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Efficacy and pharmacokinetic activity of frovatriptan compared to rizatriptan in patients with moderate-to-severe migraine

Authors Savi L, Mogavero S, Egan C

Received 24 January 2014

Accepted for publication 7 March 2014

Published 21 July 2014 Volume 2014:8 Pages 983—992


Checked for plagiarism Yes

Review by Single-blind

Peer reviewer comments 3

Lidia Savi,1 Selene Mogavero,2 Colin Gerard Egan2

1Department of Neuroscience, University of Turin, Turin, Italy; 2Primula Multimedia SRL, Pisa, Italy

Background: Migraine is a painful neurological disorder that affects over 10% of the general population. Frovatriptan and rizatriptan are antimigraine agents belonging to the triptan class. Although previous studies have independently compared the efficacy of these agents, contemporaneous data examining both pharmacokinetic (PK) properties and efficacy in parallel have not previously been available.
Materials and methods: In this single-center double-blind study, 18 subjects (ten female) were treated for a single migraine attack with frovatriptan 2.5 mg or rizatriptan 10 mg. Plasma concentrations were measured predose and at 2, 4, 6, 12, 24, 48, and 72 hours after drug administration. The primary end point of this study was to evaluate the association between PK parameters and efficacy measures and recurrence rate. Secondary end points were pain-free and pain-relief episodes at 2 and 4 hours, recurrent episodes within 48 hours, and cumulative hazard of recurrence within 72 hours.
Results: At baseline, approximately 17% of patients had mild migraine, while 83% had moderate–severe migraine. Although the time to maximum concentration was similar for both drugs (2.7 versus 2.3 hours), the terminal half-life for frovatriptan was longer than rizatriptan (29.3 versus 3.2 hours, P<0.0001). The proportion of patients who were pain-free at 4 hours without rescue medication was higher in the frovatriptan-treated group, (38.9 versus 5.6%, P=0.045). The cumulative hazard of recurrence over 72 h was reduced by frovatriptan compared to rizatriptan-treated patients (log-rank test, P=0.04). Pain-free and pain-relief episodes for the study period were positively correlated with the concentration:maximum concentration (Cmax) ratio for frovatriptan (r=0.52, P=0.028), but not rizatriptan. Recurrence rate was negatively correlated with the concentration:Cmax ratio for both frovatriptan (r=−0.96, P=0.0024) and rizatriptan (r=−0.98, P=0.0004). Fewer adverse events were observed for frovatriptan compared to rizatriptan (one versus eight, P=0.021).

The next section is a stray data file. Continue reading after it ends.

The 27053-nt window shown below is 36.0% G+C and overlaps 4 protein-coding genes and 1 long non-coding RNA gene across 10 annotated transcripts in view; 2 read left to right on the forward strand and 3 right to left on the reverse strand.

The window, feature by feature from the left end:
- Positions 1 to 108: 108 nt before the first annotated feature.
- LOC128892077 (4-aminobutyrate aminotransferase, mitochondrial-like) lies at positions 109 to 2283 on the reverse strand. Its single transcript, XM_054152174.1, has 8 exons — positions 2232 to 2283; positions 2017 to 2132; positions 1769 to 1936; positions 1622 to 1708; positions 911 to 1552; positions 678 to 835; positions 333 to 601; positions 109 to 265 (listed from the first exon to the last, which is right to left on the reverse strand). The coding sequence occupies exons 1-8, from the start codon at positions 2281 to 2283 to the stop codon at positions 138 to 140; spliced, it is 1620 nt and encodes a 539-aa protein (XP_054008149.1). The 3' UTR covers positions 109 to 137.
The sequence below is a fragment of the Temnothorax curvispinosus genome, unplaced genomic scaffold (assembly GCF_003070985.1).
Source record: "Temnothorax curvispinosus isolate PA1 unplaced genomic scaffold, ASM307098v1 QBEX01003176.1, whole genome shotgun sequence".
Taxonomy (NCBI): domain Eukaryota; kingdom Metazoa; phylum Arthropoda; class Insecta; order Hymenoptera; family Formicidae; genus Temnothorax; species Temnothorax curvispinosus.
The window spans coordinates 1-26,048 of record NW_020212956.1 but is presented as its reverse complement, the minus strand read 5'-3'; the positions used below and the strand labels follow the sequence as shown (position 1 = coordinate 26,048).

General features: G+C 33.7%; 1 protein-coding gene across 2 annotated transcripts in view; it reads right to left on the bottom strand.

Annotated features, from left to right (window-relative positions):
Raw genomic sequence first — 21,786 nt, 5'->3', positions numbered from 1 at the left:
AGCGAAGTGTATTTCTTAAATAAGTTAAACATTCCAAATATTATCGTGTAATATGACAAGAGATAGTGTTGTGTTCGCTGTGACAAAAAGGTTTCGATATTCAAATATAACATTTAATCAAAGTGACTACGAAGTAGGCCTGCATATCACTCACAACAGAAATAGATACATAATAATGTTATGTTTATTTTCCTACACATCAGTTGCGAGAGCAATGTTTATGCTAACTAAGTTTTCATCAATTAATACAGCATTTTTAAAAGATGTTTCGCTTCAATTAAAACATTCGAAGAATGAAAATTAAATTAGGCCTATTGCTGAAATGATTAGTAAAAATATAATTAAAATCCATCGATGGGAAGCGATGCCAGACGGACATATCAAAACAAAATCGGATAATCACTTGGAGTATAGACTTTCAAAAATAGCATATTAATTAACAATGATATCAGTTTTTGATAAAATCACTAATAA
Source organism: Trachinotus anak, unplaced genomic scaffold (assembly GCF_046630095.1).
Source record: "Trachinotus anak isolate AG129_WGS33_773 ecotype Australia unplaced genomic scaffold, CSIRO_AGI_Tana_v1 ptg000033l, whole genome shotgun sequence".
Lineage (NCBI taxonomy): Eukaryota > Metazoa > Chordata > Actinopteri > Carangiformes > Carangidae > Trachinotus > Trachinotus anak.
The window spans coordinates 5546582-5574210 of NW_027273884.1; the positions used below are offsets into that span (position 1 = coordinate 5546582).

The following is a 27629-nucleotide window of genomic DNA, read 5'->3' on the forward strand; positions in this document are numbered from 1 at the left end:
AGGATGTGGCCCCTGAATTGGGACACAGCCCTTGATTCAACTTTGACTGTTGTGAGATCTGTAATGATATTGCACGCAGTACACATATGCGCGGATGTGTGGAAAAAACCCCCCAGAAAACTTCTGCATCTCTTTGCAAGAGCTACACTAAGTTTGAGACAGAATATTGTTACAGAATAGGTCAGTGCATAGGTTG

Conclusion: This pilot study indicates that a similar extent of initial pain relief is afforded by both triptans in migraine treatment. The longer duration of action of frovatriptan parallels and correlates with its PK profile.

Keywords: headache, migraine, pain, frovatriptan, rizatriptan, rescue medication

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